Crown Royal and the Canadian Whisky Experience…Pretty Good Eh?

By Father John Rayls

Crown Royal Distillery is located about 1.5 hours north of beautiful Winnipeg, Manitoba in Gimli near the shores of Lake Winnipeg one of the ten largest freshwater lakes in the world. Along with the 6,000 residents of Gimli, Diageo (owners of Crown Royal) are currently aging 1.56 million barrels of whisky on 360 acres in 50 warehouses. Let that barrel number sink in a while. It’s truly staggering. Bottling is no longer done on this site, but most of the aged whisky is shipped east before being released for retailing after bottling. Canada is a very nice place that’s filled with lots of very nice people and Manitoba, in particular. You’ve probably heard of “Canadian Nice”. It’s simply a part of the culture. Just like the people who live and work there, Canadian whisky reflects the culture of niceness. Don’t think of the loud guy at the head of the table, but rather the quiet, self-confident individual holding court somewhere discreet away from the spotlight. It’s nice and smooth and consistent. The bottom line truth about almost all whisky from Canada is – it’s all about the blend. This is especially true of Crown Royal.

Crown Royal distills about 50 different whiskies to achieve the desired final flavor by crafting a specific blend for a specific flavor. (Please see Crown Royal Hand Selected Barrel for the exception and it’s my favorite Canadian). The 50 different whiskies are further divided into 5 distinct categories:
1) Continuous
2) Batch
3) Rye
4) Coffey
5) Bourbon

All five categories are not always used, but in most cases they are all included to varying degrees. In addition, the Canadian Whiskey Rules are flexible and few in number. They consist of two absolutes: 1) It must be aged for a minimum of three years; 2) it must be aged in oak. In addition, the mashbill (there is some debate about this term in Canada) must be from cereal grains, aged in barrels smaller than 700 liters, and mashed, distilled, and aged in Canada. Generally, rye is used for flavoring and can be any percentage (normally a small; one) in the mashbill. However, Canadians often refer to all of their whisky as rye (a historical term) which causes some confusion for other North Americans who are accustomed to less freedom and flexibility in their whisky-making. One additional uniqueness is that the whisky is aged and then blended before bottling to secure its specific flavor profile. Canadian whisky can also add flavoring and coloring up to about 9% and Canadians reuse their barrels many times which helps promote their smooth bottle after bottle consistency.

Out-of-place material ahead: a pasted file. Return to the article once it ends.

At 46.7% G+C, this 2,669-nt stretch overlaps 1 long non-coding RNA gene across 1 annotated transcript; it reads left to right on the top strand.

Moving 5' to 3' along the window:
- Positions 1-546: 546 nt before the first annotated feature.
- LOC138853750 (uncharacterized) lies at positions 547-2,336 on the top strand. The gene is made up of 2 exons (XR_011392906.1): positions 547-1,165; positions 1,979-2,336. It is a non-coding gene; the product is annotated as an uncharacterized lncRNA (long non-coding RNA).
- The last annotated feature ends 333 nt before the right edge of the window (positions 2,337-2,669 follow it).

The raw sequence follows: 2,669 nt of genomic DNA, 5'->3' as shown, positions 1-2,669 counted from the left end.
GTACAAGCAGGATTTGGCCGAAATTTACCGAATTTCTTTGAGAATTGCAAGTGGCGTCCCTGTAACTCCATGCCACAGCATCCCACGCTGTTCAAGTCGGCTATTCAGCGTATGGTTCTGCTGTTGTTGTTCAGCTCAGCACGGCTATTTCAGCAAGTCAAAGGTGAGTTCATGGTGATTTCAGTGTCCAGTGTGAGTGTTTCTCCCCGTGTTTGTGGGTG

Crown Royal was originally developed in 1939 to honor the English King George VI and Queen Elizabeth who were the first reigning monarchs to visit Canada. Approximately 10 cases were given and stocked their train for the tour. It wasn’t released to the US market until the 1960’s and Texas led the way. Supposedly, the Canadian oil workers in Texas demanded their own whisky designed for their tastes. It’s interesting to note that it is still the best selling whisky in Texas. Crown Royal is also the best selling Canadian whisky in America. The unique bottles and presentation bags are still the identifying calling cards for Crown Royal.

 

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